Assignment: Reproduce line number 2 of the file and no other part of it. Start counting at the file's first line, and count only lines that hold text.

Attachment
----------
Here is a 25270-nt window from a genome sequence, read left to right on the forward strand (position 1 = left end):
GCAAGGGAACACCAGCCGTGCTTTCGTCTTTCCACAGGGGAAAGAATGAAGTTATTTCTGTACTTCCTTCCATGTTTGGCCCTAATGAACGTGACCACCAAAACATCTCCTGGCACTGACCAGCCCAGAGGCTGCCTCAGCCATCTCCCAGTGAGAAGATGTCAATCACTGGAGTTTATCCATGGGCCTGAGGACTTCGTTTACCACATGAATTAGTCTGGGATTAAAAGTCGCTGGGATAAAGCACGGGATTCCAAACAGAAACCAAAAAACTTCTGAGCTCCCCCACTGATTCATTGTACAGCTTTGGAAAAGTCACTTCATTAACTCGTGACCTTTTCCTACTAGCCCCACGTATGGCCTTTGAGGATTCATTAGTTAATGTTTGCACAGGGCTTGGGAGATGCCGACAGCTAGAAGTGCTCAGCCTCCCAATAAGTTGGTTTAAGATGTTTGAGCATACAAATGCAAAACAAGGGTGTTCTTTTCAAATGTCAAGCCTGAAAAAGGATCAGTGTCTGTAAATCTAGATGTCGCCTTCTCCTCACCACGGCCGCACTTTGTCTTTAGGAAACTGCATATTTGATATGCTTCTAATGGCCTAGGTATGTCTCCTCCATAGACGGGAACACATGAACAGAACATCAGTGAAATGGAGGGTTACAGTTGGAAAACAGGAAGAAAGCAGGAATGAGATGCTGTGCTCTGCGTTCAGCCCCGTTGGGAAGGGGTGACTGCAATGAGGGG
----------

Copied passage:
GCAAGGGAACACCAGCCGTGCTTTCGTCTTTCCACAGGGGAAAGAATGAAGTTATTTCTGTACTTCCTTCCATGTTTGGCCCTAATGAACGTGACCACCAAAACATCTCCTGGCACTGACCAGCCCAGAGGCTGCCTCAGCCATCTCCCAGTGAGAAGATGTCAATCACTGGAGTTTATCCATGGGCCTGAGGACTTCGTTTACCACATGAATTAGTCTGGGATTAAAAGTCGCTGGGATAAAGCACGGGATTCCAAACAGAAACCAAAAAACTTCTGAGCTCCCCCACTGATTCATTGTACAGCTTTGGAAAAGTCACTTCATTAACTCGTGACCTTTTCCTACTAGCCCCACGTATGGCCTTTGAGGATTCATTAGTTAATGTTTGCACAGGGCTTGGGAGATGCCGACAGCTAGAAGTGCTCAGCCTCCCAATAAGTTGGTTTAAGATGTTTGAGCATACAAATGCAAAACAAGGGTGTTCTTTTCAAATGTCAAGCCTGAAAAAGGATCAGTGTCTGTAAATCTAGATGTCGCCTTCTCCTCACCACGGCCGCACTTTGTCTTTAGGAAACTGCATATTTGATATGCTTCTAATGGCCTAGGTATGTCTCCTCCATAGACGGGAACACATGAACAGAACATCAGTGAAATGGAGGGTTACAGTTGGAAAACAGGAAGAAAGCAGGAATGAGATGCTGTGCTCTGCGTTCAGCCCCGTTGGGAAGGGGTGACTGCAATGAGGGG